No Habits, No Productivity
I am absolutely convinced that the main reason why many people are not well organized and live burdened by the pressure of their work and personal tasks, is that they fail to establish the necessary habits to have everything under control, calmly.
It is not lack of interest. In the end, even for a purely corrective matter, when you realize you have come to a situation where the excess of commitments and responsibilities you have accepted make you live in a constant state of worry and anxiety, you will try to find solutions. You will ask, read, do some research and check out possible solutions.
It is not lack of knowledge. No don’t need to know GTD or other personal productivity methodology to stay minimally organized. With some little common sense notions, you can have everything—more or less—under control, although the system you use has no name or acronym (since it has been designed by yourself.)
I usually ask the customers who stop using FacileThings as their personal organization tool, which is the reason they stopped using it (it is difficult to improve a product if you do not know what the users think about it.) Clearly, a user who paid a subscription after a month trial period, should have found that the app brought some value to her life. So what happened?
The answer usually has nothing to do with money, or even with the application itself. The most common answer is an “I love your app, it’s just that I couldn’t manage to build the habit of using it every day.” Others, like “Oh, I’ve been too busy lately,” show the same foundational problem (precisely when you are too busy is when you most need some support.)
A habit is a way of thinking or doing that is acquired on the basis of repetition and persistence. Acquiring a good habit is not easy, but the reward is worth it. When you do not have it, you are insecure; you waver. When you have it, it transcends you; you take it out without hardly realizing, with no effort at all.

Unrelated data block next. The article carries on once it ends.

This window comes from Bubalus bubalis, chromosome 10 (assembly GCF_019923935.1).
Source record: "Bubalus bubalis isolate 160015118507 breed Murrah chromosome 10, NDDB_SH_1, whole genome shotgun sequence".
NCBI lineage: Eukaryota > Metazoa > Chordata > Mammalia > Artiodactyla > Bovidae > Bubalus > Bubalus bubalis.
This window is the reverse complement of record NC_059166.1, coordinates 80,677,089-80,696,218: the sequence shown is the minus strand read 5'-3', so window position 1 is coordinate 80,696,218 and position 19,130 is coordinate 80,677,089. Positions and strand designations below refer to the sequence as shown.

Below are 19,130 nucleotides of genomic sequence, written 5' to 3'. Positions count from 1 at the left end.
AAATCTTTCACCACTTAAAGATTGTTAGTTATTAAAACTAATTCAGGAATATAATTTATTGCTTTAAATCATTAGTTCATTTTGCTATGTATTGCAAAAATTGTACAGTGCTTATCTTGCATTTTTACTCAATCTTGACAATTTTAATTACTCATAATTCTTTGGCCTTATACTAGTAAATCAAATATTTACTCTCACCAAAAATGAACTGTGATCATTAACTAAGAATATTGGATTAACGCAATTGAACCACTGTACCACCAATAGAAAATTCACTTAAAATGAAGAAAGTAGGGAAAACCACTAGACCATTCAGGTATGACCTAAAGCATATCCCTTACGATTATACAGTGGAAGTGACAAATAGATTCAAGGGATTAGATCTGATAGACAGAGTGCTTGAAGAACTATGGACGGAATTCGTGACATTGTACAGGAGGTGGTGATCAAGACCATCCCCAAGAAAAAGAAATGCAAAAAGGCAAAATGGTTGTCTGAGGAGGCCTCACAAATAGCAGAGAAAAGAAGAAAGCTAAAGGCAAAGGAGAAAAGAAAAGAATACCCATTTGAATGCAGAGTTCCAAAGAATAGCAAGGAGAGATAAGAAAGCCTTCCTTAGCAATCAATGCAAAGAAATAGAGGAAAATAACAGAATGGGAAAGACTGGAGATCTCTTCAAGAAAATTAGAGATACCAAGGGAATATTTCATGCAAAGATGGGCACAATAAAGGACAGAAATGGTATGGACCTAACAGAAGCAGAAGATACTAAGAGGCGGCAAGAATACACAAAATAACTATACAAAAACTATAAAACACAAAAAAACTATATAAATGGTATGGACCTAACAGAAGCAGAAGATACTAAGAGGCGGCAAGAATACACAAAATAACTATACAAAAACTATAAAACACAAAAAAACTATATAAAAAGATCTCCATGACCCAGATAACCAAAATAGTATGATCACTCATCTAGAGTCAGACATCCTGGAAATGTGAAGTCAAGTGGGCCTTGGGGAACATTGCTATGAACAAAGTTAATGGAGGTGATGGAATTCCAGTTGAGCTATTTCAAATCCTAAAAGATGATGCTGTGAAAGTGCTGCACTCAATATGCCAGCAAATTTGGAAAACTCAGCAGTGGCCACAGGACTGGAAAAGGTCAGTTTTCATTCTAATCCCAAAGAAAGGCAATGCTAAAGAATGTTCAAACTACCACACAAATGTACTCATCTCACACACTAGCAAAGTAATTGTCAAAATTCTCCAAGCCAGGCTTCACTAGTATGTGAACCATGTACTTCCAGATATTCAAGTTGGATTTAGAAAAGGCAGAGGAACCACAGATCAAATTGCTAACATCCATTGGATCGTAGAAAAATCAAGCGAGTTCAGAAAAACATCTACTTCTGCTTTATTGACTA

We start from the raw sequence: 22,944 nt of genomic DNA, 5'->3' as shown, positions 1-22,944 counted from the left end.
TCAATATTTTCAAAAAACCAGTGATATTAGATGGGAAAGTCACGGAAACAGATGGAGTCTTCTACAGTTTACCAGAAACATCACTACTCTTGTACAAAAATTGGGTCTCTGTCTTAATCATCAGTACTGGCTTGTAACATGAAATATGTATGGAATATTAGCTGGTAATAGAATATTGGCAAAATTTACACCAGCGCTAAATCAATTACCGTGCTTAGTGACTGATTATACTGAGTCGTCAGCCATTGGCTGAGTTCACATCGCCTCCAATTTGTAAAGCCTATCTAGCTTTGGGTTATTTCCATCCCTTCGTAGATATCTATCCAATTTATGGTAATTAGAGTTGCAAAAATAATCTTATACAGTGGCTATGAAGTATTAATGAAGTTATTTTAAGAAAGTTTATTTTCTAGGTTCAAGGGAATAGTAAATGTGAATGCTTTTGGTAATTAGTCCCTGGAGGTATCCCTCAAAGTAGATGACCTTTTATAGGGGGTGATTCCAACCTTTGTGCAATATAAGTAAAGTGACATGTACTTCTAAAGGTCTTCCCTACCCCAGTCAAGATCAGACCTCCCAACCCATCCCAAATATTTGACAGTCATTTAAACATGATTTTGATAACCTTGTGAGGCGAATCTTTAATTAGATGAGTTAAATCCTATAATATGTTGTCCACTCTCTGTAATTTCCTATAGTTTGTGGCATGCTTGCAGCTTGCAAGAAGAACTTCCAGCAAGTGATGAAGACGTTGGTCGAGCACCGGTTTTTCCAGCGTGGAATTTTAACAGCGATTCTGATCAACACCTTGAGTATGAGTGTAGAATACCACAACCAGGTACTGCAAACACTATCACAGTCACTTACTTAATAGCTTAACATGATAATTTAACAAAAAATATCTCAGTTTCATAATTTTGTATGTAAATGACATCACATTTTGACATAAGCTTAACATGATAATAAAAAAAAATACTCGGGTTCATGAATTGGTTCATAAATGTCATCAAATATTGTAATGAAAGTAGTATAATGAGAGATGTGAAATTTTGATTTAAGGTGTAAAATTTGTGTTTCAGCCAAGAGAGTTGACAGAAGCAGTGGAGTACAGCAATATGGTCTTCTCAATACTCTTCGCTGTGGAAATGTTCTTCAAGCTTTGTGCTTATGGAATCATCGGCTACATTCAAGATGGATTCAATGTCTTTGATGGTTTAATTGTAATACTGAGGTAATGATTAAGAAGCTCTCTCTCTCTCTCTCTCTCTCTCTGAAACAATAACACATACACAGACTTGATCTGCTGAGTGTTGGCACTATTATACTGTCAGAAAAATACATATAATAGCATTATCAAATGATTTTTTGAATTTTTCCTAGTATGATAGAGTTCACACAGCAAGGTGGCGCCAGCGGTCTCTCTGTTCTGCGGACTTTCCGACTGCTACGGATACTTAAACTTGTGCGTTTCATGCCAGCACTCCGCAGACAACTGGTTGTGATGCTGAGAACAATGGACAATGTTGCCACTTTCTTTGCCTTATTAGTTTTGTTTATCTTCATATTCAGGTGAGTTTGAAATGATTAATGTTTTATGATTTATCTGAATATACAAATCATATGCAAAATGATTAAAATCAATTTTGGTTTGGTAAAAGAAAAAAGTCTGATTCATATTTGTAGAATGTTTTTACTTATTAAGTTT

In the world of martial arts, a kata is a set of movements you practice repetitively, over and over again (usually within a group), with the aim of learning how to execute a certain technique in a natural way. The goal is to internalize the movement so you can execute it at the right time, adapting it to the circumstances, even without thinking about it.
If you want to build the habits that lead you to be the master of your life and enjoy your time, you should deliberately practice these katas for personal productivity:
- Capture everything that hits your attention out of your mind—constantly.
- Clarify what you have captured—once a day.
- Review all your lists and projects—once a week.
The first one is, perhaps, the most difficult to acquire; it requires discipline and self-control. With the other two, you can get help from your calendar and set reminders and alarms that hit you until they are no longer required. Remember that when they become habits, you will not think about them anymore.
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